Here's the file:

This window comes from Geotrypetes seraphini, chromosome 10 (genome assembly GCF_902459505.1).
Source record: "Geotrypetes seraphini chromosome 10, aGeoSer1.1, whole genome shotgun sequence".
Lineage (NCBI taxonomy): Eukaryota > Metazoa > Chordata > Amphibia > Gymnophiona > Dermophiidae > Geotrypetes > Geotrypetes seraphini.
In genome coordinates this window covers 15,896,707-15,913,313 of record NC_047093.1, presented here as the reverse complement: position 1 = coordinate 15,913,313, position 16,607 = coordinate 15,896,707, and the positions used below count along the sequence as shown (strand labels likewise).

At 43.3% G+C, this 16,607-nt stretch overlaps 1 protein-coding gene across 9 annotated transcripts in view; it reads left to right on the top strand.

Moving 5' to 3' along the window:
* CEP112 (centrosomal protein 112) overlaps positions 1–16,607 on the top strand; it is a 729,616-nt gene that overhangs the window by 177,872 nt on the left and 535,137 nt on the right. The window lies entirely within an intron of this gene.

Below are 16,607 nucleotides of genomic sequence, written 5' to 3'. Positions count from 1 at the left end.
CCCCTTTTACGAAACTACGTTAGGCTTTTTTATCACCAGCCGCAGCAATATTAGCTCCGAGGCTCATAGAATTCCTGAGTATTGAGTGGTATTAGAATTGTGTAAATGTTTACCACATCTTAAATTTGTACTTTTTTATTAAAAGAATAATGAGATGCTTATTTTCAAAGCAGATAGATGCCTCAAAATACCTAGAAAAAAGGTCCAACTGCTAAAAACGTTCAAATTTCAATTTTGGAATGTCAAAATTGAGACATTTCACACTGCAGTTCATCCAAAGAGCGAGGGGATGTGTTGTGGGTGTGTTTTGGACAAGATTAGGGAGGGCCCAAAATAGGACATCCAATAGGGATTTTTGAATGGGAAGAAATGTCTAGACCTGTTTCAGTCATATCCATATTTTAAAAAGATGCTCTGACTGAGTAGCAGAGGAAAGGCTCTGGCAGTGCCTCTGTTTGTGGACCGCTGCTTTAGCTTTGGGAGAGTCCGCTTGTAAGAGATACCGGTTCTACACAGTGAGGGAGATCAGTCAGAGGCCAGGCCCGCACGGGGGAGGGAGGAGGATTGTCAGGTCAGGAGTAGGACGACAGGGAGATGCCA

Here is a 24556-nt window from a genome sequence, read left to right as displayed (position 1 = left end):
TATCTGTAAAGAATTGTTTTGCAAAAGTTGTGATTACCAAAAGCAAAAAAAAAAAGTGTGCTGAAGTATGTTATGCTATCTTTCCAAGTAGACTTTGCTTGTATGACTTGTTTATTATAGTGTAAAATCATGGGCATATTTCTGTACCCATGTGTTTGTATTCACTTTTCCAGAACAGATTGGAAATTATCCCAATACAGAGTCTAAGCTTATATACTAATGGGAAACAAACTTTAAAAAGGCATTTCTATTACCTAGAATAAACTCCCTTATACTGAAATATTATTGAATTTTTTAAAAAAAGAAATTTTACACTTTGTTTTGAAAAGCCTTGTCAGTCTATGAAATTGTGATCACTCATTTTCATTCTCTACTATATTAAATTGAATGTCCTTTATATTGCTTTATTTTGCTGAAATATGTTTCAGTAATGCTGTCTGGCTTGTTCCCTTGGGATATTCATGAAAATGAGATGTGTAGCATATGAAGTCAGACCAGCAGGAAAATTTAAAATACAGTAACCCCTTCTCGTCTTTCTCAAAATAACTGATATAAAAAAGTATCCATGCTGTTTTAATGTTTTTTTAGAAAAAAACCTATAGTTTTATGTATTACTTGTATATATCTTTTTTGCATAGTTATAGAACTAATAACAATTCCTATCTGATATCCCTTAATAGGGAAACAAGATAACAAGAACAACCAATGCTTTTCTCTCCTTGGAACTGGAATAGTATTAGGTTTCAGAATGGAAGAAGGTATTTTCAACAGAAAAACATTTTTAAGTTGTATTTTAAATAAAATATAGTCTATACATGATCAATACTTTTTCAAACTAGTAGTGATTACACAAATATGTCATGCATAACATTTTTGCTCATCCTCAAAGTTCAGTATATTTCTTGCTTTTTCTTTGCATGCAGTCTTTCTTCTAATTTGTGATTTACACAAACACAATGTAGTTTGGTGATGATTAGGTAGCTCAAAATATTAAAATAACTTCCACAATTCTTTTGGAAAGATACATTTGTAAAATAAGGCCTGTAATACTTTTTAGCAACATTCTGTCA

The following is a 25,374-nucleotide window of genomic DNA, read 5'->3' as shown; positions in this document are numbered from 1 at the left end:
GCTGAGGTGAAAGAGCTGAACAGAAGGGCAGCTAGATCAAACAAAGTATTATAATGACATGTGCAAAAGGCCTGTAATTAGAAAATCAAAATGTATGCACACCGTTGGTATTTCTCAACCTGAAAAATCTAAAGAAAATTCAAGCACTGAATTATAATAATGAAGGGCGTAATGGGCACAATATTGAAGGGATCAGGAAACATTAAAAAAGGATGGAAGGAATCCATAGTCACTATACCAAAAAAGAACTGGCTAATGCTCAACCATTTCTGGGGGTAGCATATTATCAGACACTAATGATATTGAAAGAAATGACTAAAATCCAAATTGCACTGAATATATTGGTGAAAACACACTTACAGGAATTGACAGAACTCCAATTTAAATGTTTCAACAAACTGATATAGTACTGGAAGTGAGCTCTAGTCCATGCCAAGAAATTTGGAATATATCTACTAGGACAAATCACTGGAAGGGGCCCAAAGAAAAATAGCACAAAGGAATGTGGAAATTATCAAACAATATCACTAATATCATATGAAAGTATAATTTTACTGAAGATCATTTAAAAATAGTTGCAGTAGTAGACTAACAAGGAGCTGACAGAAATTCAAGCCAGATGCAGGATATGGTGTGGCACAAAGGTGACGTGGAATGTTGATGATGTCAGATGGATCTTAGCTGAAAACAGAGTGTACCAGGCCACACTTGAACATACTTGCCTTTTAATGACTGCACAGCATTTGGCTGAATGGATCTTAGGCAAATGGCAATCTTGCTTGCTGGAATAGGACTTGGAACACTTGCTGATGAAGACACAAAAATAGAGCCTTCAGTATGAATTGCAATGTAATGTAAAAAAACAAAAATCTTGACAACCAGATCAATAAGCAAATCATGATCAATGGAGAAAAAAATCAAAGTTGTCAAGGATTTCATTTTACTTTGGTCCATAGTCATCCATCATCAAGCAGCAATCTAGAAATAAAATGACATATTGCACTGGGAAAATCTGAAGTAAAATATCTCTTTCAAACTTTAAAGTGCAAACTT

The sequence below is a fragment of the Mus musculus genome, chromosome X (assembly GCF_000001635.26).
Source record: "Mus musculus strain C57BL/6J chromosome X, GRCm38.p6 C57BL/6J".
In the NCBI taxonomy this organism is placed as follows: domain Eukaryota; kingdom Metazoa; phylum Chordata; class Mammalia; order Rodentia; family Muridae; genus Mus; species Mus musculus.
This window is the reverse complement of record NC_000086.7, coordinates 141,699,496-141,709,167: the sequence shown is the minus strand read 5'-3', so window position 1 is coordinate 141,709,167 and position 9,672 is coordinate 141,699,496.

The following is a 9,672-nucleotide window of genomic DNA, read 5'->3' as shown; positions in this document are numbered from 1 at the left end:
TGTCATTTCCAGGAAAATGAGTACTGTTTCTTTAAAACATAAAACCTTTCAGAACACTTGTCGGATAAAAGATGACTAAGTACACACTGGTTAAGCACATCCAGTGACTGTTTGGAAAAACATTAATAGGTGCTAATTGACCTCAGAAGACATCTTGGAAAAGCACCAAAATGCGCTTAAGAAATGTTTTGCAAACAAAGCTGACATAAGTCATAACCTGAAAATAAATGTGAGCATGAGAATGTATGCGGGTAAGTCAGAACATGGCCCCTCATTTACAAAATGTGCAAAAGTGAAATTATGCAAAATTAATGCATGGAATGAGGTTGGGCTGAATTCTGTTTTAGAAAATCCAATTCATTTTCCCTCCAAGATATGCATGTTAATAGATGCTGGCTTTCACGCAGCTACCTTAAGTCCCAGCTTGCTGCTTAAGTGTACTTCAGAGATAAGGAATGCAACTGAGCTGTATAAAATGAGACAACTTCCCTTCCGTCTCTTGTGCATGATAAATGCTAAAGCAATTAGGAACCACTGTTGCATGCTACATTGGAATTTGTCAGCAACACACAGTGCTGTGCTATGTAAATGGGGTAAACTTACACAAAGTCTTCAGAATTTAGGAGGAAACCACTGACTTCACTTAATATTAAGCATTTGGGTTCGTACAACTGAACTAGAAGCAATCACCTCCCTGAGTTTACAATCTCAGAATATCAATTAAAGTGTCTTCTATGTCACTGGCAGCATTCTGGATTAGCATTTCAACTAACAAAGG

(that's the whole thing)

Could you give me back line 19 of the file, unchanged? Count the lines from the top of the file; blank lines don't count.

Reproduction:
TGTCATTTCCAGGAAAATGAGTACTGTTTCTTTAAAACATAAAACCTTTCAGAACACTTGTCGGATAAAAGATGACTAAGTACACACTGGTTAAGCACATCCAGTGACTGTTTGGAAAAACATTAATAGGTGCTAATTGACCTCAGAAGACATCTTGGAAAAGCACCAAAATGCGCTTAAGAAATGTTTTGCAAACAAAGCTGACATAAGTCATAACCTGAAAATAAATGTGAGCATGAGAATGTATGCGGGTAAGTCAGAACATGGCCCCTCATTTACAAAATGTGCAAAAGTGAAATTATGCAAAATTAATGCATGGAATGAGGTTGGGCTGAATTCTGTTTTAGAAAATCCAATTCATTTTCCCTCCAAGATATGCATGTTAATAGATGCTGGCTTTCACGCAGCTACCTTAAGTCCCAGCTTGCTGCTTAAGTGTACTTCAGAGATAAGGAATGCAACTGAGCTGTATAAAATGAGACAACTTCCCTTCCGTCTCTTGTGCATGATAAATGCTAAAGCAATTAGGAACCACTGTTGCATGCTACATTGGAATTTGTCAGCAACACACAGTGCTGTGCTATGTAAATGGGGTAAACTTACACAAAGTCTTCAGAATTTAGGAGGAAACCACTGACTTCACTTAATATTAAGCATTTGGGTTCGTACAACTGAACTAGAAGCAATCACCTCCCTGAGTTTACAATCTCAGAATATCAATTAAAGTGTCTTCTATGTCACTGGCAGCATTCTGGATTAGCATTTCAACTAACAAAGG